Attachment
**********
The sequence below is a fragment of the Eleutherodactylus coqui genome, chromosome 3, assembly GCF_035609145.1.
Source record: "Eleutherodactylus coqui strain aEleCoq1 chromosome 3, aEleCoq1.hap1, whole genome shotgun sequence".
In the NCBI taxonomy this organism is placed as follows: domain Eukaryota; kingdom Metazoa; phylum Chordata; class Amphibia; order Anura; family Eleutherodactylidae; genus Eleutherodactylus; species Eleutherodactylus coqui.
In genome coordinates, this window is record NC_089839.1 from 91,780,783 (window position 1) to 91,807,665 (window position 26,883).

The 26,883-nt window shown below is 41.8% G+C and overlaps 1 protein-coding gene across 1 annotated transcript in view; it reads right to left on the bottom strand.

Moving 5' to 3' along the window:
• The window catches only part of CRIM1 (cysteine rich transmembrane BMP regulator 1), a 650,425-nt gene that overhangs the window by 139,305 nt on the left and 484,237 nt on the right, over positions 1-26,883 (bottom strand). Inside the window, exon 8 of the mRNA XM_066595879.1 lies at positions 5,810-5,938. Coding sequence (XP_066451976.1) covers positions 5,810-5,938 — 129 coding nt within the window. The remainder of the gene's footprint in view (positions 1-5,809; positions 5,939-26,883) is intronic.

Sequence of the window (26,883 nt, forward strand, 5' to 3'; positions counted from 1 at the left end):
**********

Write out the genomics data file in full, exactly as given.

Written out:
The sequence below is a fragment of the Eleutherodactylus coqui genome, chromosome 3, assembly GCF_035609145.1.
Source record: "Eleutherodactylus coqui strain aEleCoq1 chromosome 3, aEleCoq1.hap1, whole genome shotgun sequence".
In the NCBI taxonomy this organism is placed as follows: domain Eukaryota; kingdom Metazoa; phylum Chordata; class Amphibia; order Anura; family Eleutherodactylidae; genus Eleutherodactylus; species Eleutherodactylus coqui.
In genome coordinates, this window is record NC_089839.1 from 91,780,783 (window position 1) to 91,807,665 (window position 26,883).

The 26,883-nt window shown below is 41.8% G+C and overlaps 1 protein-coding gene across 1 annotated transcript in view; it reads right to left on the bottom strand.

Moving 5' to 3' along the window:
• The window catches only part of CRIM1 (cysteine rich transmembrane BMP regulator 1), a 650,425-nt gene that overhangs the window by 139,305 nt on the left and 484,237 nt on the right, over positions 1-26,883 (bottom strand). Inside the window, exon 8 of the mRNA XM_066595879.1 lies at positions 5,810-5,938. Coding sequence (XP_066451976.1) covers positions 5,810-5,938 — 129 coding nt within the window. The remainder of the gene's footprint in view (positions 1-5,809; positions 5,939-26,883) is intronic.

Sequence of the window (26,883 nt, forward strand, 5' to 3'; positions counted from 1 at the left end):